Yesterday I ended the blog with these words:
"God's people have had the gift of the Spirit and we need to see the potential and the power of the Spirit for each person inside and outside of the Church. We need to reconsider the scope of God's plans for humanity and to gain a fresh understanding of God's grace and love as it was demonstrated in the life, death and resurrection of Jesus Christ."
I would like to add to this grace-centred approach the thoughts of Moltmann (Spirit of Life, p.10) where he says "to experience the fellowship of the Spirit inevitably carries Christianity beyond itself into the greater fellowship of all God's creatures.
We find the discussion poised at two points of consideration; people outside of the church and the natural world that we live in. Christendom has moved, somewhat, into a ghetto-isation of faith where Christians socialise with Christians, listen to Christian music, buy Christian books and attend Church events.
This is a very comfortable and a very safe place to be. Once a person has assented to the Christian proposition and have "crossed the line" they can be safely gathered into the fold and protected from the cruel world outside the church's doors. This also leads to the position where evangelism is akin to forays out into the world before running back to the fellowship of the saints.
The corollary of this defensive stance is that the Church becomes detached from, and irrelavent to, the outside world so that the gospel message, when it arrives, falls on deaf ears. The movement of God is towards people. It is a movement propelled by grace and love towards those who find themselves on the outside of conventional standards. It is an active movement towards and with a purpose to embrace those who need to be truly loved. This is also a costly movement.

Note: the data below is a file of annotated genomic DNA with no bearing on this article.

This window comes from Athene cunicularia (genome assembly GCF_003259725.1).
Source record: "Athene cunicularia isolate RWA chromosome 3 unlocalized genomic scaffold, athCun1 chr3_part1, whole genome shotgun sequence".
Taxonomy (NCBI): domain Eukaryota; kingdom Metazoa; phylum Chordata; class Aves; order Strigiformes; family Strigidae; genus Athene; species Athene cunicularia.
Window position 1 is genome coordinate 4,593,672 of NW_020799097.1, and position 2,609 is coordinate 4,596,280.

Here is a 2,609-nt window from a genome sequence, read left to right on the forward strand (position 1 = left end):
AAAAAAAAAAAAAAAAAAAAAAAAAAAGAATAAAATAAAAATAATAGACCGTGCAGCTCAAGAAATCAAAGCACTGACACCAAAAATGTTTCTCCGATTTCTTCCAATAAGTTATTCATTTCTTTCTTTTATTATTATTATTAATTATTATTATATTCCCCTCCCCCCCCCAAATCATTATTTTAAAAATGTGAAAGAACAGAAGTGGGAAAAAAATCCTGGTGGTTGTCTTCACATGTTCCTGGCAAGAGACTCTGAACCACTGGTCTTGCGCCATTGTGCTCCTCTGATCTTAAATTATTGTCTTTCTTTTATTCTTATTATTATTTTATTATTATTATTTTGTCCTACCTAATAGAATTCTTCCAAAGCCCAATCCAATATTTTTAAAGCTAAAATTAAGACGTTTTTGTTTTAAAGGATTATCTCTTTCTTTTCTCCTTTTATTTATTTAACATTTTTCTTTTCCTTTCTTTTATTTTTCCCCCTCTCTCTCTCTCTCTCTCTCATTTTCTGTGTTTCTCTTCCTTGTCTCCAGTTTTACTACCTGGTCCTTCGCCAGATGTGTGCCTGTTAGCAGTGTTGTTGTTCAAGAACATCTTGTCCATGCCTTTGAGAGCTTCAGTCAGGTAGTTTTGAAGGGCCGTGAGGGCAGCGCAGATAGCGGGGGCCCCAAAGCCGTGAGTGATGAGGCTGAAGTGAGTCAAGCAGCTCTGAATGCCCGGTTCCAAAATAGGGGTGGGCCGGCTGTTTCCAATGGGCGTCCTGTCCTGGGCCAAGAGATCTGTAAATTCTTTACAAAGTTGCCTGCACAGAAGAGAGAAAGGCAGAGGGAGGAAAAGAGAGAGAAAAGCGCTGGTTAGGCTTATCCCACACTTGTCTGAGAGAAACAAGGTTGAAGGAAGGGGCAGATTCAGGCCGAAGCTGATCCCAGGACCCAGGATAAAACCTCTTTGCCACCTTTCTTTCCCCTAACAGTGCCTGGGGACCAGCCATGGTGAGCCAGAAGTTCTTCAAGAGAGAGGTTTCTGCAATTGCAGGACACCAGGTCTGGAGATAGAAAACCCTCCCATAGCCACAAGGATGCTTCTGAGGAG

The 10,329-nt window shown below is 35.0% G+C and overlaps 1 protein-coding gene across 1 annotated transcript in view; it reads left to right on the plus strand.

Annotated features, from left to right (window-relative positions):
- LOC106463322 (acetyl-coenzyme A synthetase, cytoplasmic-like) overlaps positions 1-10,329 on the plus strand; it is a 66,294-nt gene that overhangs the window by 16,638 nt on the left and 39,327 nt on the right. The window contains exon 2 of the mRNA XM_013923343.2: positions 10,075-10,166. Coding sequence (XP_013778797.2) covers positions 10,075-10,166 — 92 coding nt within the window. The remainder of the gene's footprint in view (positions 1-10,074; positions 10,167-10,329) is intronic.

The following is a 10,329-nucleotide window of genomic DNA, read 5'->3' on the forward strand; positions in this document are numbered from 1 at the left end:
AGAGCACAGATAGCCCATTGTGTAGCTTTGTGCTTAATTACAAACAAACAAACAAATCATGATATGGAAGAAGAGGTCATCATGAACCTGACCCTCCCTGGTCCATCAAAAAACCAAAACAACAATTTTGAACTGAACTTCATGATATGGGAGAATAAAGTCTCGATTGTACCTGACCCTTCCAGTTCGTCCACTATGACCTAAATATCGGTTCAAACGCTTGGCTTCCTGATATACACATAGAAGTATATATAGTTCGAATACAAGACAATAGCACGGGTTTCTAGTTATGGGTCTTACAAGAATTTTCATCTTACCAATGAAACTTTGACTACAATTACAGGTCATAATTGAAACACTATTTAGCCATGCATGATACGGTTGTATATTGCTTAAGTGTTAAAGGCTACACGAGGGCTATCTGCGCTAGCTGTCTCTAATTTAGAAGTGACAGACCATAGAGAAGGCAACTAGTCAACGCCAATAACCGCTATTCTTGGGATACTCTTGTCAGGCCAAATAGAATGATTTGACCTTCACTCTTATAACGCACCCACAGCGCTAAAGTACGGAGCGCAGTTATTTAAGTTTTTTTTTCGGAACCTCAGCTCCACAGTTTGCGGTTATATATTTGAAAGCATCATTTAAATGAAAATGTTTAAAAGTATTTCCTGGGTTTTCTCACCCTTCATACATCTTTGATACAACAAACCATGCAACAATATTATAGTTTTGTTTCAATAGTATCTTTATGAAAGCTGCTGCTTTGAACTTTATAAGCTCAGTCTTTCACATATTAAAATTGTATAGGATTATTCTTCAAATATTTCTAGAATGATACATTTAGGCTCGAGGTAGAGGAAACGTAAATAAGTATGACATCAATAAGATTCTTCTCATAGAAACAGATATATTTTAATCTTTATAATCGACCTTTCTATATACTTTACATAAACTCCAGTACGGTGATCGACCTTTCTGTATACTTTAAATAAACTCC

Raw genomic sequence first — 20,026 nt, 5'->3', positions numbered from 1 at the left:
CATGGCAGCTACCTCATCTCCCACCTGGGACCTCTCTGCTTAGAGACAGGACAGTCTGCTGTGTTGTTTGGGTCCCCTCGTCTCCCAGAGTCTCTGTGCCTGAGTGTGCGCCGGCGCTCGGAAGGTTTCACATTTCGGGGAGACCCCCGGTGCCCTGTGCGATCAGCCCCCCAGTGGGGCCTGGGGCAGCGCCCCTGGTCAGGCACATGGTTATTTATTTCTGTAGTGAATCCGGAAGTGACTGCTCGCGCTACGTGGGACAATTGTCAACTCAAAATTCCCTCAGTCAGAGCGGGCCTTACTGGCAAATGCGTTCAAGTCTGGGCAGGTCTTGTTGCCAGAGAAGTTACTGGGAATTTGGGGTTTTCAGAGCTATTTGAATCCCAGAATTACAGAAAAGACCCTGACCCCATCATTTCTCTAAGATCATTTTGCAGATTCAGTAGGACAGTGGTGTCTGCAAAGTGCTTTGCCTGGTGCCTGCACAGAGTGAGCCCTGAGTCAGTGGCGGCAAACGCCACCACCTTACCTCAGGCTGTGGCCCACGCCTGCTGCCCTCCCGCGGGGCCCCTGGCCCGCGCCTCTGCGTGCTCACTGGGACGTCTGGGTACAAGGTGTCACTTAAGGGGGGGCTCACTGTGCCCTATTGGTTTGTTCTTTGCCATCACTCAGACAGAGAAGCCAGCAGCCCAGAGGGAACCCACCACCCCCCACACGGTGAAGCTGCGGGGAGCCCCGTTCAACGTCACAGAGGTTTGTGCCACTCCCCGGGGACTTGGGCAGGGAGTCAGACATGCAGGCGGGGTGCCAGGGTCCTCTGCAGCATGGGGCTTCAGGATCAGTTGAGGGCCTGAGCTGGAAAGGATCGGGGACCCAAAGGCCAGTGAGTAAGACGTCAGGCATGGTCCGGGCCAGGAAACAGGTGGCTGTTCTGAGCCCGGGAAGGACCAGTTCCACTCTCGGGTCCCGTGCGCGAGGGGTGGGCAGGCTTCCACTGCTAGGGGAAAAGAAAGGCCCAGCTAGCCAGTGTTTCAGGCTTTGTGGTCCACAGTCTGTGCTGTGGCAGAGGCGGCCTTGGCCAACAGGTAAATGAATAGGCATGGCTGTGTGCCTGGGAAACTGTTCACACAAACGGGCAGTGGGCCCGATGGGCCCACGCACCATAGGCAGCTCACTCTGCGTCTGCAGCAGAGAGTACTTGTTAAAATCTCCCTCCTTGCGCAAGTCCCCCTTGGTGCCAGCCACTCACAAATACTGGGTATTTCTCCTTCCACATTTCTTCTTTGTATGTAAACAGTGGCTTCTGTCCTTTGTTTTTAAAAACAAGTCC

This is where I think the crux of the matter arrives. Love is expensive. It costs time and effort and can often be rebuffed. The clearest model of this is the life and death of Jesus Christ of Nazareth.
The second point which flowed out of the Moltmann quote and from the general tenor of these disussions is that God's love moves towards His creation. Evangelical theology can arrive at a position whereby God sits enthroned in heaven aloof from the created world. Moltmann's theology of the "fellowship of the Spirit" becomes an ecological theology. I am exploring this and will seek to elucidate it more clearly over time but the point at which I want to begin is that the Christian Church needs to seriously consider its responsibility towards the created world which God deemed to be "good" and towards people, whoever they may be and whatever their journey, who God deems to be "very good".